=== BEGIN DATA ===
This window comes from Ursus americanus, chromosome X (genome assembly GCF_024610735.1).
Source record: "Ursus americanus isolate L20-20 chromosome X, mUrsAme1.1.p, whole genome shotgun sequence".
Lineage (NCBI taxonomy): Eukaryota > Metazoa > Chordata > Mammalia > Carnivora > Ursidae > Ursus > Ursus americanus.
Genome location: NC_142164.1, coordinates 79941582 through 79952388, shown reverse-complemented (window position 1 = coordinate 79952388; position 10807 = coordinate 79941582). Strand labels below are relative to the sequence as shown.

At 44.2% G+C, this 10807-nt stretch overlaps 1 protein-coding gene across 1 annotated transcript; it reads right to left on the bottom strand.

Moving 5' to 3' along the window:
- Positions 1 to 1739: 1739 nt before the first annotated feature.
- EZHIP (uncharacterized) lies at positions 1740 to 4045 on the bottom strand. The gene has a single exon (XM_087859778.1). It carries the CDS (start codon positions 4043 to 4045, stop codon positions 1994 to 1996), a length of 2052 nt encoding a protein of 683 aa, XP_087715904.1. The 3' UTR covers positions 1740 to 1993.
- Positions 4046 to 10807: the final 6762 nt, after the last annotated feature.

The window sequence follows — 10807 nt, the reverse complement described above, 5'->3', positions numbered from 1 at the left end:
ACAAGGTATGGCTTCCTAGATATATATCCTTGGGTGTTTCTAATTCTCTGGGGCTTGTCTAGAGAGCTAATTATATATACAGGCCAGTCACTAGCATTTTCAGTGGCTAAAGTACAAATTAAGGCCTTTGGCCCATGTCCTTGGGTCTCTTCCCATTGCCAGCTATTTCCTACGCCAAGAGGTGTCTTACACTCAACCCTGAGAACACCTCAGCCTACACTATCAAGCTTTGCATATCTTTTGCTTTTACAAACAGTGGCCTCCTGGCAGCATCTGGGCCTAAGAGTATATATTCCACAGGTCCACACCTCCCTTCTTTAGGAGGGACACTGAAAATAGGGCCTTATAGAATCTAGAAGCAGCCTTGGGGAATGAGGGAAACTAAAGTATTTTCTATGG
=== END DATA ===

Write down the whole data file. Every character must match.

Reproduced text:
This window comes from Ursus americanus, chromosome X (genome assembly GCF_024610735.1).
Source record: "Ursus americanus isolate L20-20 chromosome X, mUrsAme1.1.p, whole genome shotgun sequence".
Lineage (NCBI taxonomy): Eukaryota > Metazoa > Chordata > Mammalia > Carnivora > Ursidae > Ursus > Ursus americanus.
Genome location: NC_142164.1, coordinates 79941582 through 79952388, shown reverse-complemented (window position 1 = coordinate 79952388; position 10807 = coordinate 79941582). Strand labels below are relative to the sequence as shown.

At 44.2% G+C, this 10807-nt stretch overlaps 1 protein-coding gene across 1 annotated transcript; it reads right to left on the bottom strand.

Moving 5' to 3' along the window:
- Positions 1 to 1739: 1739 nt before the first annotated feature.
- EZHIP (uncharacterized) lies at positions 1740 to 4045 on the bottom strand. The gene has a single exon (XM_087859778.1). It carries the CDS (start codon positions 4043 to 4045, stop codon positions 1994 to 1996), a length of 2052 nt encoding a protein of 683 aa, XP_087715904.1. The 3' UTR covers positions 1740 to 1993.
- Positions 4046 to 10807: the final 6762 nt, after the last annotated feature.

The window sequence follows — 10807 nt, the reverse complement described above, 5'->3', positions numbered from 1 at the left end:
ACAAGGTATGGCTTCCTAGATATATATCCTTGGGTGTTTCTAATTCTCTGGGGCTTGTCTAGAGAGCTAATTATATATACAGGCCAGTCACTAGCATTTTCAGTGGCTAAAGTACAAATTAAGGCCTTTGGCCCATGTCCTTGGGTCTCTTCCCATTGCCAGCTATTTCCTACGCCAAGAGGTGTCTTACACTCAACCCTGAGAACACCTCAGCCTACACTATCAAGCTTTGCATATCTTTTGCTTTTACAAACAGTGGCCTCCTGGCAGCATCTGGGCCTAAGAGTATATATTCCACAGGTCCACACCTCCCTTCTTTAGGAGGGACACTGAAAATAGGGCCTTATAGAATCTAGAAGCAGCCTTGGGGAATGAGGGAAACTAAAGTATTTTCTATGG